Malacanang, DOJ should not allow unvaxxed PAO chief to report for work: Drilon
Senate Minority Leader Franklin Drilon urged Malacanang and the Department of Justice (DOJ) not to allow Public Attorneys Office (PAO) Chief Persida Acosta to report to work, saying that the PAO chief’s continued refusal to get vaccinated undermines the government’s vaccination campaign.
“Acosta is putting the life, health and safety of her co-workers in danger and that should be dealt with accordingly and decisively,” Drilon said in a statement on Wednesday.
Drilon said the government will be accused of double standards if it allows Acosta to report to work while it restricts the movement of unvaxxed ordinary Filipinos.
“If the government is serious about its ‘no vax, stay at home; no vax, no ride policy,’ it should apply it to all. Otherwise it will not work,” Drilon said.
“The government should take the same hardline stance against their own officials. Set an example with Acosta,” he stressed.
Drilon added that barring Acosta from reporting to work is consistent with the President’s pronouncements that he will restrict movements of unvaxxed individuals “for common good.”
The former justice secretary said the government may impose restrictions for unvaccinated Filipinos to contain the further spread of the COVID-19 virus and promote the general welfare and public health.
Acosta’s boss, Justice Secretary Menardo Guevarra, also said the same, saying in an interview that while there is no law making anti-COVID vaccination mandatory, the PAO chief has to obey government regulations restricting the movement of unvaccinated individuals in the interest of public safety.
It is well within the power of the State to restrict the movement of unvaccinated individuals, according to Drilon.
“It is a valid and reasonable exercise of police power to promote the health, safety, and general welfare of the people. The general welfare clause also provides sufficient authority to the State to implement measures for the ‘maintenance of peace and order, the protection of life, liberty, and property, and promotion of the general welfare,’” Drilon said.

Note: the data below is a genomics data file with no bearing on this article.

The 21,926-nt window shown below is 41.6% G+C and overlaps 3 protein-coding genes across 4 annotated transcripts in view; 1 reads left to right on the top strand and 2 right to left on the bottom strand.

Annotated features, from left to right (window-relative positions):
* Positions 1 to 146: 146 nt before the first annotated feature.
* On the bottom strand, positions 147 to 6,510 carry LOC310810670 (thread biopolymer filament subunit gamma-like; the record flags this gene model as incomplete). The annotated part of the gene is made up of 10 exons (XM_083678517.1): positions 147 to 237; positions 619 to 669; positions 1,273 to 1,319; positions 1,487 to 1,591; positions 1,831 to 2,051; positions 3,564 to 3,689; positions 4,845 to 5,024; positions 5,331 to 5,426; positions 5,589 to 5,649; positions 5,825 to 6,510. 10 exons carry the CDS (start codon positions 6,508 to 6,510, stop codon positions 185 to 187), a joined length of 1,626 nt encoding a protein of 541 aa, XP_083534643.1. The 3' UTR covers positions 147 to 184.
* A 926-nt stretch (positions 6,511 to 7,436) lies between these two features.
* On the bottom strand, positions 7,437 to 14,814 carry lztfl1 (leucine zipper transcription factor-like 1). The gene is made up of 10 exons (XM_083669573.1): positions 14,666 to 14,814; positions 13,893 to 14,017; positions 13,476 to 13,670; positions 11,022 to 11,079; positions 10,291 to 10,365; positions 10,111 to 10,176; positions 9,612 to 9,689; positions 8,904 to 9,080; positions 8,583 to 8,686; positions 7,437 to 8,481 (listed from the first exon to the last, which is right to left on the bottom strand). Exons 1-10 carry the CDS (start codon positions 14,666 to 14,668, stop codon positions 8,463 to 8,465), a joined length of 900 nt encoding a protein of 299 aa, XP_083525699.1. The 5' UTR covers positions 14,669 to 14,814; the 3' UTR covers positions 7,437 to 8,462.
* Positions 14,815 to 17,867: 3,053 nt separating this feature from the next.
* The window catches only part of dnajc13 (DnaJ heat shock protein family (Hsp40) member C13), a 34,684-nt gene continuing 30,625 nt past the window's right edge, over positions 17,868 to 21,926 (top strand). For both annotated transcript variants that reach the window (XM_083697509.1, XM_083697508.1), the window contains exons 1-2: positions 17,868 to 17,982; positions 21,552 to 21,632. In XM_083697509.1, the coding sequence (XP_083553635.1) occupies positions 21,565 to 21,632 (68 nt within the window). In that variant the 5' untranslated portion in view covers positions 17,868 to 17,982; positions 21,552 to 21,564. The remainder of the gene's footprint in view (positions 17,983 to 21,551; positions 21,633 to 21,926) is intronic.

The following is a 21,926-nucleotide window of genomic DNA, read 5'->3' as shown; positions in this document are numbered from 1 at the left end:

“The State may also interfere with personal liberty to promote the general welfare as long as the interference is reasonable and not arbitrary,” he previously said.
Drilon said he finds it “unacceptable” that while the government is persuading people to get their COVID-19 shots, Acosta remains unvaccinated.
‘Hindi ba sampal iyon sa gobyerno?” Drilon said, “I hope it is not deliberate but Acosta’s recent statements can fuel vaccine hesitancy that we are trying to address.”
While vaccine acceptance has improved in the country, Drilon said the number of Filipinos unwilling to get vaccinated remains a cause of concern.
“One of them, unfortunately, is a member of the administration. Acosta can make a good case study for the government. If you can convince Acosta to get vaccinated, then the government has a better chance of persuading every Juan dela Cruz to get vaccinated,” Drilon said.
“But until she gets vaccinated, she should be barred from reporting to work” he said. Office of Senator Franklin Drilon